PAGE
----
This rare rice gene bank, named Vrihi, faces the greatest threat from two sources: First, an unscrupulous farmer who might clandestinely hand over some of these rare seeds to multinationals or their compatriot Indian poachers. Recently a committed organic farmer of Odisha, 80-plus retired school teacher, Natwarbhai, who has a collection of 360 rare rice varieties from the state, including the rarest of rare black coloured Kali Jiri, sadly recounted how an institution from Chennai, run by a famous scientist, had taken some samples of this rare rice variety from his rice fields, and then claimed credit for the variety as its own! The second threat is official apathy. The hugely funded ICAR and CRRI will simply have nothing to do with Vrihi. One cannot fathom the (scientific) reason!


It is very important that some patriotic organization comes forward to take the torch forward, ensuring that even when Dr Deb is no more this unique work is not lost to the nation, or falls into the hands of unscrupulous persons. It is not just a question of accession, but also of keeping all the varieties alive in situ, every year, maintain their genetic purity, and distribute the seeds free of cost to the needy farmers, and train them in seed saving techniques which are unfortunately getting forgotten very rapidly.


The indigenous farmers are willing to grow these rare varieties for their intrinsic, aesthetic and rare cultural traits (tolerance to salinity, diseases etc.), not for pecuniary or quantitative gains. It is just a matter of immense faith in the traditional rice culture of the land. These farmers must remain the custodians of the treasure created by Dr Deb. He has applied for registration of some landraces with the Protection of Plant Varieties and Farmers’ Rights Acts and hopes to secure Intellectual Property Rights (IPR) in the name of farmers’ communities. He has also tried to secure the IPR of the knowledge of the folk rice varieties by publishing a book in 2000 and conferring the copyright on Vrihi. Dr Deb confesses his inability to vouch for absolute protection from bio-piracy. It will be a tragedy if any part of the heirloom falls into the wrong hands, as happened in the case of Natwarbhai’s Kali Jiri rice variety. Before such unfortunate things happen, a patriotic organisation with committed persons should come forward and help Dr Deb preserve this monumental work of the last few decades so that India’s very rich biodiversity in rice remains with Indians and not anyone else.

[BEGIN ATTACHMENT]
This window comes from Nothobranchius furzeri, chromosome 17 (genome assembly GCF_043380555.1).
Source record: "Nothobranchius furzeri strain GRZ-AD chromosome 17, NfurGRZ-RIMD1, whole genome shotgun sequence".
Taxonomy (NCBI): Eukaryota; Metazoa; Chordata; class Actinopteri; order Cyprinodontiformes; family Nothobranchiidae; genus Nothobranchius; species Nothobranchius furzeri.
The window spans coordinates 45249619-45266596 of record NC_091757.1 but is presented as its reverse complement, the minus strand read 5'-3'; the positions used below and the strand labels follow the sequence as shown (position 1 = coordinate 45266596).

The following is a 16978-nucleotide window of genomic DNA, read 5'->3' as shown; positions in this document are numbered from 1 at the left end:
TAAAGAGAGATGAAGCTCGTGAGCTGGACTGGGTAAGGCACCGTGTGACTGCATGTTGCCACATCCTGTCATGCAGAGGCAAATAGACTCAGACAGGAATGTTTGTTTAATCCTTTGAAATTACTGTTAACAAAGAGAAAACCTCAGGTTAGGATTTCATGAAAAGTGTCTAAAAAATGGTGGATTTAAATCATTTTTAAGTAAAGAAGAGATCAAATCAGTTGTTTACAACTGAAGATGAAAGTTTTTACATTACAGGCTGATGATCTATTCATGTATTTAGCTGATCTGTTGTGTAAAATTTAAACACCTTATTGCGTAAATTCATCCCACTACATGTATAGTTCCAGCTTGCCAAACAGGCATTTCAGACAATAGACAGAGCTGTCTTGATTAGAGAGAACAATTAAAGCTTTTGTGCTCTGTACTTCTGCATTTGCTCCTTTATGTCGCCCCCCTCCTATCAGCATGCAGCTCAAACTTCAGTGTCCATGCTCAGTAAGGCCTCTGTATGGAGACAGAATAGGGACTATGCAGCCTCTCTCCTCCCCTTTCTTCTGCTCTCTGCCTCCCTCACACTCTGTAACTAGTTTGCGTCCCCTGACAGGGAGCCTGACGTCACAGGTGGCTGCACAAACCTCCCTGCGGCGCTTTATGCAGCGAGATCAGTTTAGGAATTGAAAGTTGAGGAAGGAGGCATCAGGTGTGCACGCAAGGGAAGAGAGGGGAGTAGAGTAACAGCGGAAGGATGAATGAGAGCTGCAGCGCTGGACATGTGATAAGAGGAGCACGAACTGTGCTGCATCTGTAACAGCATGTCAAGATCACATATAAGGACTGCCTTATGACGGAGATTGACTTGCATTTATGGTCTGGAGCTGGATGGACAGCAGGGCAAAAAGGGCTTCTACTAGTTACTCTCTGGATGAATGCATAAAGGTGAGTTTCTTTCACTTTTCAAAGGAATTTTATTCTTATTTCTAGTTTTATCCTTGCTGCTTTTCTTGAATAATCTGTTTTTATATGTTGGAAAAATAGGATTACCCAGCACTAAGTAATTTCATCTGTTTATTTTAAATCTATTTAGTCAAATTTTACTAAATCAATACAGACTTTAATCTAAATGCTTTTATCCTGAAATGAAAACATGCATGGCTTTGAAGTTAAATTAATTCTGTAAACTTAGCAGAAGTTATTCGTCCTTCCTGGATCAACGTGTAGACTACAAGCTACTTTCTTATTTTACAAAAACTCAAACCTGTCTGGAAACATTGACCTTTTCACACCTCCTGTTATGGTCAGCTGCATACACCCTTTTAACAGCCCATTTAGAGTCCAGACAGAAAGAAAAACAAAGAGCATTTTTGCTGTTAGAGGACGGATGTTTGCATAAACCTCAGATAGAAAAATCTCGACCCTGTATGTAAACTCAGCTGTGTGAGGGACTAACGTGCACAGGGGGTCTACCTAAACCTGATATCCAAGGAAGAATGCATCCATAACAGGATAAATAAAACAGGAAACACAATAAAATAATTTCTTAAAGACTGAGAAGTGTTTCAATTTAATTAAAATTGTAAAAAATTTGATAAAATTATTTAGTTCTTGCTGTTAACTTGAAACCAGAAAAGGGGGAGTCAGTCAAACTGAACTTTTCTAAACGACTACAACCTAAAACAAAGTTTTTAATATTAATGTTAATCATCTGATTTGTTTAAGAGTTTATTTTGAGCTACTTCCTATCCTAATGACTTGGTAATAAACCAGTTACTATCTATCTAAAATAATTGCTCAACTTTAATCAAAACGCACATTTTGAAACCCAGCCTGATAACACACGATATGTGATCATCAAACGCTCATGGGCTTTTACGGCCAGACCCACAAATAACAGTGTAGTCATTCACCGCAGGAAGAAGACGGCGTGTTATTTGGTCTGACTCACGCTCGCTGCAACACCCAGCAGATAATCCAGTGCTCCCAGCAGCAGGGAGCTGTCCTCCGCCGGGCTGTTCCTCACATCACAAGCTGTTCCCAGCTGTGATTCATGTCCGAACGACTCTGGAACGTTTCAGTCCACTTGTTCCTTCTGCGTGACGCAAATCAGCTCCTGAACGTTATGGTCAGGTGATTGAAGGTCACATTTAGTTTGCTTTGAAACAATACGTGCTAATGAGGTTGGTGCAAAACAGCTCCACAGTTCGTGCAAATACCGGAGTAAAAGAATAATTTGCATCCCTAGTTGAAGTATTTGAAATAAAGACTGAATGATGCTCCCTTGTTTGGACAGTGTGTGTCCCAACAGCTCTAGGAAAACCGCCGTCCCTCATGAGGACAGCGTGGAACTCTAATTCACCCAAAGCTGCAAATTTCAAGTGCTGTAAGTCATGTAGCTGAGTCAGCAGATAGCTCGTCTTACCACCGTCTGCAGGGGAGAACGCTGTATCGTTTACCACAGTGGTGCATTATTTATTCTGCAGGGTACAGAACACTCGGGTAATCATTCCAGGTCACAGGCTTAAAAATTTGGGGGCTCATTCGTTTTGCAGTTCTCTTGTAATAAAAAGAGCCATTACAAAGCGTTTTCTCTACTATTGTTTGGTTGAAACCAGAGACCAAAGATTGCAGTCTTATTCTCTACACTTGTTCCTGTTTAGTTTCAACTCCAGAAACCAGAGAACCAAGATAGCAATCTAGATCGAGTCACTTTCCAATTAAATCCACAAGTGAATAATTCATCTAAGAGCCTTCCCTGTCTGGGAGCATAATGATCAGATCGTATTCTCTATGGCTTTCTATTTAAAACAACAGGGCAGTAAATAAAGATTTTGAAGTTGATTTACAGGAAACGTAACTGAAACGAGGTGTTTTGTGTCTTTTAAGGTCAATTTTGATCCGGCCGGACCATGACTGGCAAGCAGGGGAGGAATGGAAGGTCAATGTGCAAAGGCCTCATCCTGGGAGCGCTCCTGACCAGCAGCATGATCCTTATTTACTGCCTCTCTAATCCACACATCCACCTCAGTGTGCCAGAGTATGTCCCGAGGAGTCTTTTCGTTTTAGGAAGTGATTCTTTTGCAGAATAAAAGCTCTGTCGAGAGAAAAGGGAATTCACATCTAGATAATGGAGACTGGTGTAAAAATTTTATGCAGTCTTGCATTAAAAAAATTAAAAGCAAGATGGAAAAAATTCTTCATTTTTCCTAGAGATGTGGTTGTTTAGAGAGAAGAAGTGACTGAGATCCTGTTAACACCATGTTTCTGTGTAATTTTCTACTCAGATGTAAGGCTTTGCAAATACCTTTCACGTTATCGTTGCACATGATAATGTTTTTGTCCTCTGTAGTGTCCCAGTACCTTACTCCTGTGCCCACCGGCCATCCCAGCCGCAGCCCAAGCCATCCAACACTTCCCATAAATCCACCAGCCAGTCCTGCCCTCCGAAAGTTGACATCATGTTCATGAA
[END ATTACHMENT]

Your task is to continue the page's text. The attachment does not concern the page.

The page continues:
The author is former Professor, National Science Foundation, The Royal Society, Belgium and Senior Fellow, Alexander von Humboldt Foundation, The Federal Republic of Germany and Chairman, Independent Expert Committee on Bt brinjal; he can be reached at